Legendary Scottish tennis coach, captain of the British Fed Cup team, mother to professional tennis players Andy and Jamie, Judy Murray has many hats – but she’s about to add another as an advocate of women in sport with the launch of her innovative programme to get young girls into tennis.
Miss-Hits is a fun starter programme aimed at girls aged 5-8, that blends indoor training sessions with interactive, online sessions, dance, games and animated characters to teach the basics of tennis in an original and engaging format. In light of the shocking statistic that girls are outnumbered 4:1 at entry level, Judy felt that drastic action had to be taken to attract more girls to tennis. We spoke to Judy to find out more about the programme and her assertion that tennis needs to be ‘girlier’.
Why are girls so significantly outnumbered at entry level?
It definitely has to do with not having enough female coaches, particularly at entry level. Little girls are used to having female teachers, they are used to being around their mums – they’re not always comfortable with male coaches who are in effect strangers who they don’t know.
When we did the research, quite a significant thing was girls saying that they didn’t like tennis because they didn’t like getting cold, and some of them didn’t like it because of the boys – they were too noisy or too competitive or too physical. We had to make our sport more attractive to girls. To get more girls playing, we had to acknowledge that and utilise it for this to work.
So we started to look at what you might call barriers or off-putters and then started to look at all the things that little girls do like doing. And that was anything from music and dancing to being with their friends, to animated characters to nail stickers – and we started to try to piece it all together into a programme that was focussed on tennis.
Miss-Hits is an all-girl programme, is there an argument that girls could benefit from a mixed-gender environment in sport?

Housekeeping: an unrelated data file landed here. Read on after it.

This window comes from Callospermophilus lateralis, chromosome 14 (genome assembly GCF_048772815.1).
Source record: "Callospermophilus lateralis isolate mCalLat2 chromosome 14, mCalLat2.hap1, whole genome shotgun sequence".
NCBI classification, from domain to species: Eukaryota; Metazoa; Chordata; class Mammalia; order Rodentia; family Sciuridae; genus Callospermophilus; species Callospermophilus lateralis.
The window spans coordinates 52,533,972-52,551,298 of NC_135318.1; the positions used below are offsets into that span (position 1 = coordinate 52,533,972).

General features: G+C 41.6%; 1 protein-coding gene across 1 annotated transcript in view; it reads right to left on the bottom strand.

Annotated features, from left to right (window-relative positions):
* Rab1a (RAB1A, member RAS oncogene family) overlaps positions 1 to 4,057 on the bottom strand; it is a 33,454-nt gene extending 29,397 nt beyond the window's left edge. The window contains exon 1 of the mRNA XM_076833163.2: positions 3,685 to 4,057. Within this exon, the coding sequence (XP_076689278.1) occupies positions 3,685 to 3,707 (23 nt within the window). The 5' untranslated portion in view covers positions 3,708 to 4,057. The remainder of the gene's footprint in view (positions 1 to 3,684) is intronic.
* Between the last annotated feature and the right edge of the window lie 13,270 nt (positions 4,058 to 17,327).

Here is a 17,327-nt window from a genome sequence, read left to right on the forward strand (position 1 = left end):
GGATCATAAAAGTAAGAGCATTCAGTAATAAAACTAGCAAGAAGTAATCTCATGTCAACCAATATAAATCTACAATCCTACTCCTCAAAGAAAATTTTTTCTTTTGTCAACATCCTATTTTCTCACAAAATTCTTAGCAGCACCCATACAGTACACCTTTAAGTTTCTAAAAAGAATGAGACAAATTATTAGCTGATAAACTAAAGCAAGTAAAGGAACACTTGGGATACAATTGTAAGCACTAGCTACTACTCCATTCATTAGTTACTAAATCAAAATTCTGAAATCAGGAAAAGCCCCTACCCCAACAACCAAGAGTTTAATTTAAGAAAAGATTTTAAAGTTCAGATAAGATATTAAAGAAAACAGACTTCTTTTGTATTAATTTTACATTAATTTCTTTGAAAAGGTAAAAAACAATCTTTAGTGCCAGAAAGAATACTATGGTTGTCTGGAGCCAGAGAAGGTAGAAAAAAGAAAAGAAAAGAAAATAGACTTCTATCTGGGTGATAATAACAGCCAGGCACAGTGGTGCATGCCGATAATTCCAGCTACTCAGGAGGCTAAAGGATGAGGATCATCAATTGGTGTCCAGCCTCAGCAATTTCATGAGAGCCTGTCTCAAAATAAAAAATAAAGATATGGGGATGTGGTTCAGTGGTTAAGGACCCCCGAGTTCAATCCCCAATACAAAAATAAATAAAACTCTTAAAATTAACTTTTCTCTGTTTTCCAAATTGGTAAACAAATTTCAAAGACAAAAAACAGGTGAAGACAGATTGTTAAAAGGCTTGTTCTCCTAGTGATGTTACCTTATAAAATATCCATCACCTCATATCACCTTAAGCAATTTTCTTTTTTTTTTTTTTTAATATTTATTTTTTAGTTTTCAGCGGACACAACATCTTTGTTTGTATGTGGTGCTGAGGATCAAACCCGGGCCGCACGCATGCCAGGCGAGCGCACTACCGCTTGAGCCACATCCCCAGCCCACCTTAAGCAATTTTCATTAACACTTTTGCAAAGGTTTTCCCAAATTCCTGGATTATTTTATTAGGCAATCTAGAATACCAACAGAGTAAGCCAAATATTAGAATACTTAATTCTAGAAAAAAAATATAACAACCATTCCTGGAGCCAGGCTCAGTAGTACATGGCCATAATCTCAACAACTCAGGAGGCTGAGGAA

I think that everyone is different. I had two brothers and a very sporty father, so I was never uncomfortable in an environment where there were boys. But I went to a girls’ school and without question I think that allows girls to put themselves forward to be more confident in front of your peer group than in front of guys.
I would say that even in life, that whole idea of even being confident enough to just ask a question in front of a predominantly male group is tough. I know as a female coach I was always thinking, “I want to ask something, but I don’t think I will because actually maybe it’s not a good question,” – you second-guess yourself and there’s a fear of appearing as though you don’t know something.
There are some girls who are perfectly happy and will thrive in that kind of mixed-gender environment, but I think we have to have the alternative option and I think the research will show that girl-only groups are likely to retain girls in that sport for longer.
How important is it to have female coaches to act as role models for girls in tennis?
We’ve trained up just over 120 female coaches, across the country to deliver the programme and it’s been very successful and very well received.
I think if you bring women together they will make a lot more things happen; in general they tend to be more organised, perhaps the male coaches are in to the “doing” bit but not necessarily the detail of the admin, organising and phone calls etcetera.
Miss-Hits is not a technical course, you don’t need to be a qualified tennis coach to run it – you could be another sports coach, you could be a teacher or a parent – you need to have some kind of license to work with children, but it is all about fun and games. It will help us to increase a female workforce at entry level without us having to technically train people to teach tennis.
We need more women coaching, in order for girls to see that coaching a sport is a career that they can aspire to. We need to make sure that there is a pathway so that all of the females can progress on a clear, defined route.
What makes Miss-Hits special?
We designed it around six characters who we’ve had animated for our website and app. it’s a 12-week programme of activity and each week is about one of the characters, and each character represents a tennis shot. Faith Forehand, for example, has her own signature music, dance and trick-shot.
Tennis is a complex game, but we make everything very simple. We use subtle learning because children will learn best by copying – they don’t need lots of technical information at that stage, they just need to be having fun and starting to develop basic skills.
It’s all about the social group because it’s one of the biggest things in girl’s sport – when your friends start to drop out is often when you drop out because you don’t want to be going along on your own or just with boys.
There is an awful lot to do, but this is the starting point because we have to get girls in and we have to expand the female coaching workforce and this is my stab at trying to make it happen.
Take a look at the Miss-Hits website and find out how you can get involved here.